The Missional Mom: Living with Purpose at Home and in the World

Written by Helen Lee Reviewed By Mary A. Kassian

In her book The Missional Mom, author Helen Lee addresses the question, “Why aren't today's women, Christian or otherwise, discovering more joy and fulfillment in their journey as mothers?” (p. 19). Her stated purpose for writing was “to shed light on some of the reasons today's Christian moms encounter despair and difficulty in parenting and provide ideas for positive change” (p. 12).

Lee's central thesis is that a woman will resolve the ambivalence she feels toward motherhood by becoming more “missional.” Moms need to “explore the idea of calling and understand both the specific part God has given them and also how the melody of motherhood fits into the grand symphony of God's work” (p. 19). Lee insists that women need to use all their God-given gifts and seek to place God first and foremost, even if it comes at a cost to their families. She suggests that living “missionally” is the answer to the conundrum of motherhood. Missional motherhood will bring conflicted moms a profound sense of heavenly affirmation and peace.

So how does a mom become missional? In the opening chapter of the book, Lee points out that missional motherhood starts with fulfilling the first part of the Great Commandment—to be “with” God and love Him with all one's heart, soul, and mind. This is the call a mom must embrace first and foremost. The remainder of the book deals with how a mom can be missional by embracing the second part of the Commandment: loving others. In ten chapters, Lee outlines that being missional means rejecting consumerism, living sacrificially, engaging in the needs of the world, practicing lifestyle evangelism, loving the unlovable, crossing racial boundaries, upholding missional values at home, promoting cultural change, engaging with a missional community, and keeping a mission-minded focus.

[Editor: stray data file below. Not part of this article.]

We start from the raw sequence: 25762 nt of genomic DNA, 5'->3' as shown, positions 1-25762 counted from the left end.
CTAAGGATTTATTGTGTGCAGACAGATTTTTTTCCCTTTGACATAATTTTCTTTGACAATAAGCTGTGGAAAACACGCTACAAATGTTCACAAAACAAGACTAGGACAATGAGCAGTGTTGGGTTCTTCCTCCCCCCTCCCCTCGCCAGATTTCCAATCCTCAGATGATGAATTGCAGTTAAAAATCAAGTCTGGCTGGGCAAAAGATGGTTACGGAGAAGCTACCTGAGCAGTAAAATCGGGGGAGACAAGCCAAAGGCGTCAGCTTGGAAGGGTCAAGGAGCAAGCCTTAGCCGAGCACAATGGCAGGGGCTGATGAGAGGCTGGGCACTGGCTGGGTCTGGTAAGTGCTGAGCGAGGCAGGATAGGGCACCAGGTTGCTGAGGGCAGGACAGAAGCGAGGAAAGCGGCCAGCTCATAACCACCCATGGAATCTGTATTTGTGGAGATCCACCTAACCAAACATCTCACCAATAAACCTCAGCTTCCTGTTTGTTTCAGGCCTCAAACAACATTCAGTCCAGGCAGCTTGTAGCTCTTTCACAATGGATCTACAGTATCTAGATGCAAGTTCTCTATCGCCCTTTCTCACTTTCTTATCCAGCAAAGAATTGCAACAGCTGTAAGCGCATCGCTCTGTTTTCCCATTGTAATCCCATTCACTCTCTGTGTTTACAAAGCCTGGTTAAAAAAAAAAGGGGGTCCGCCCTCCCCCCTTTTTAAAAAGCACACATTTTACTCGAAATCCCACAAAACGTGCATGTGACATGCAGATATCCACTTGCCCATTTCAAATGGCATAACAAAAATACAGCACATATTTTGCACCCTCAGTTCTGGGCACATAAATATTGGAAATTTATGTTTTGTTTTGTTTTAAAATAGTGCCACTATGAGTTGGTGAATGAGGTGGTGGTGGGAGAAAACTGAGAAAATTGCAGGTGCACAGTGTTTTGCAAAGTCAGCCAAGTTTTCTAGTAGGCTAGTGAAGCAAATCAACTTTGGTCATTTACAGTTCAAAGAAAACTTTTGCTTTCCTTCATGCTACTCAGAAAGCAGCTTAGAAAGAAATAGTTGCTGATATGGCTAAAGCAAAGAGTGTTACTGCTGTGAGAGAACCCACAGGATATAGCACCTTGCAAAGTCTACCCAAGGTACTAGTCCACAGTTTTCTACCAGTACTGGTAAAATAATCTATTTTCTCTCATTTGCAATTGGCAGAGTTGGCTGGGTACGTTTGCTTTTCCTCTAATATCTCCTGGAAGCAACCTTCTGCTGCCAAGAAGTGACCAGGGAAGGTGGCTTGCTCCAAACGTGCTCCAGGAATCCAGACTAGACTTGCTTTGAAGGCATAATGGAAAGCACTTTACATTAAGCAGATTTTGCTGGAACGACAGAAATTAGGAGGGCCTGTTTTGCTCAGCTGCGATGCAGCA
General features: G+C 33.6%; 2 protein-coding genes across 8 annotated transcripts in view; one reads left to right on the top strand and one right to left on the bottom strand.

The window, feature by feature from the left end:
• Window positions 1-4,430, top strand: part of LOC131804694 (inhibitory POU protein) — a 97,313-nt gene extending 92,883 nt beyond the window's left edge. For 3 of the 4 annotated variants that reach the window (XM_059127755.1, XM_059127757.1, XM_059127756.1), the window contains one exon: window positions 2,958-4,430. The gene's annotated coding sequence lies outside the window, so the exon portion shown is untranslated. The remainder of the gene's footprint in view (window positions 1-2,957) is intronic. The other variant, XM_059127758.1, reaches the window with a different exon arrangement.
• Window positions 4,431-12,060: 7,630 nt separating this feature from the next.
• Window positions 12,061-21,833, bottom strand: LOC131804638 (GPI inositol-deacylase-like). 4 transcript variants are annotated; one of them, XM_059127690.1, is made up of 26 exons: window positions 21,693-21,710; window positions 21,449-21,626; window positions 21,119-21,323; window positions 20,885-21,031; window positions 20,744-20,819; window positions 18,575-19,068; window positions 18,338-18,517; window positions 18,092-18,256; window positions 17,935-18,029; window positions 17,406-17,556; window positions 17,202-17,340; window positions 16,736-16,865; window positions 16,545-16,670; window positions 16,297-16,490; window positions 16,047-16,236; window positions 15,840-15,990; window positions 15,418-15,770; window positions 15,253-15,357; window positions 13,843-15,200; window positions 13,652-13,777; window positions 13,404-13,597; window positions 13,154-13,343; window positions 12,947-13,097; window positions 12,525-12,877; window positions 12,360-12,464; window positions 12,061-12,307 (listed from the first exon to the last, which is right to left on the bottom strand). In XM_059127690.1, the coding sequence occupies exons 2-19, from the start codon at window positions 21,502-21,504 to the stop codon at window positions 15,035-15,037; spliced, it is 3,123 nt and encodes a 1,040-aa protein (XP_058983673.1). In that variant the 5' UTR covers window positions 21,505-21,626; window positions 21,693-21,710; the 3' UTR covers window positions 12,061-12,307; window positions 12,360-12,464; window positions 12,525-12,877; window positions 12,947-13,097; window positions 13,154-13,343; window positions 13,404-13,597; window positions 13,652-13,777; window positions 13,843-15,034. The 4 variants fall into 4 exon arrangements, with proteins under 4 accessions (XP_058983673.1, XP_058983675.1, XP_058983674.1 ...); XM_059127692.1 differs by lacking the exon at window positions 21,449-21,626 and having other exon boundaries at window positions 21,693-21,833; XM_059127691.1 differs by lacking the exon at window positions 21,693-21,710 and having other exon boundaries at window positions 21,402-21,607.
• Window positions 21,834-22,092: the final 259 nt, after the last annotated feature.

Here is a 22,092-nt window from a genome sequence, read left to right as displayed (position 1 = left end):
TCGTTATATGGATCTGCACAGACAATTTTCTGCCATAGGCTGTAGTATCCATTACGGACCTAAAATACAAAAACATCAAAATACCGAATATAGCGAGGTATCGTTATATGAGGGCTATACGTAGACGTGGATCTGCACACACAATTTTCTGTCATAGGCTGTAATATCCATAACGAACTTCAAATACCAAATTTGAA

Throughout the book Lee promotes general biblical values such as stewardship, contentment, generosity, volunteering, reaching out across cultural and economic boundaries, adoption, and selflessness. She encourages moms to live with God-directed intentionality and purpose. I appreciate that Lee challenges women to consider how their primary mission intersects with motherhood. In my mind, the call to be aware and attentive to the Great Commandment and to make her home a “missional outpost” is the book's greatest strength. But I do have a few reservations.

To begin, the word “missional” is extremely fuzzy and ill-defined. Lee seems to use it as a buzz word to mean virtually anything—from living with intentionality and purpose, to making disciples, to targeting consumerism, to avoiding helicopter parenting, to shaping and changing culture. While reading, I found myself continually muttering, “Yes, I think I agree. . . . It depends what you mean.” Mostly, Lee appears to use the word “missional” to refer to a social-justice type of approach that seeks to bring economic, social, and political change to the world. While likely not her intent, I got the feeling that being “missional” involves a mom engaging with outsiders far more than it involves her engaging her own children. And this is the book's greatest weakness.